Wednesday, September 2, 1998 3:59 PM
Amongst the Y2k discussions, there's been talk of the "1999 bug" as
well. For those unenlightened, that's the theory that certain
programmers used the date "9/9/99" as a sort of catch-all magic flag,
indicating a date that never expires or has some other sort of
significance. These doomsayers are claiming that on August 9th, 1999, a
lot of programs will suddenly break, in a similar manner to the way
they're predicted to come January 1st, 2000.
The only problem is, it's not going to happen. Why? Not that
programmers didn't use such special significance dates, they just didn't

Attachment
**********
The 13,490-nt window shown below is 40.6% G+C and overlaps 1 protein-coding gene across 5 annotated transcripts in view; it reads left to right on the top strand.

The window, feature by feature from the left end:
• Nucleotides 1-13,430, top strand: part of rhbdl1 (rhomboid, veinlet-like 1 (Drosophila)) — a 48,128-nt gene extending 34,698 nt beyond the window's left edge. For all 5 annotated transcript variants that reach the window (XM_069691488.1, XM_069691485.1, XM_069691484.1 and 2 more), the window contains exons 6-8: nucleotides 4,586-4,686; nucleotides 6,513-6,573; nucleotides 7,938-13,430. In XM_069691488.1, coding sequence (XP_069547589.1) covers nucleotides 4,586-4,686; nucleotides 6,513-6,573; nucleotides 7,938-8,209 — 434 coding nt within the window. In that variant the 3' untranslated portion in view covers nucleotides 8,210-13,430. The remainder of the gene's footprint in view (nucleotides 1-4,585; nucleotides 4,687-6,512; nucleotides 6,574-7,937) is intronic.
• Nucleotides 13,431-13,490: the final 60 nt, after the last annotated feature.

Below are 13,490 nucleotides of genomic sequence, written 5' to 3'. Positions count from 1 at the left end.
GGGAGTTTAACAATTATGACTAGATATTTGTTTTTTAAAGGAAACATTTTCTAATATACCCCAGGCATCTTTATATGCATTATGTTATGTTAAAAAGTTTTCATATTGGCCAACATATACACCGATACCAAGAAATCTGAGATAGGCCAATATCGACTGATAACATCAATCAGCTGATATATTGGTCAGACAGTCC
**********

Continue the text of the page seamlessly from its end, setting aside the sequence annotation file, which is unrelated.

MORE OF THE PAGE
use them like that. See, a two-digit century date in text format doesn't
take up 4 bytes, like "9999" does... they take up 6 bytes, like "01/01/99"
would be "010199". So these "magic" dates that programmers used would be
"99/99/99". If our calendars ever read that date, we've got bigger
problems than a few computer programs breaking...
On the same topic, it's pretty strange to see so many people blame
these old programmers for "lacking a date standard" and "taking an easy
way out". Look, hacking off the first 2 digits of the year was not
something that programmers started! Can you tell me that every time
you've dated a document, you wrote out the entire 4-digit year? I've
been doing it ever since I learned to write.
Yes, it was careless not to consider the future, but the truncation
certainly not a computer industry invention. They simply took advantage
of the fact that it saved them a bit of space.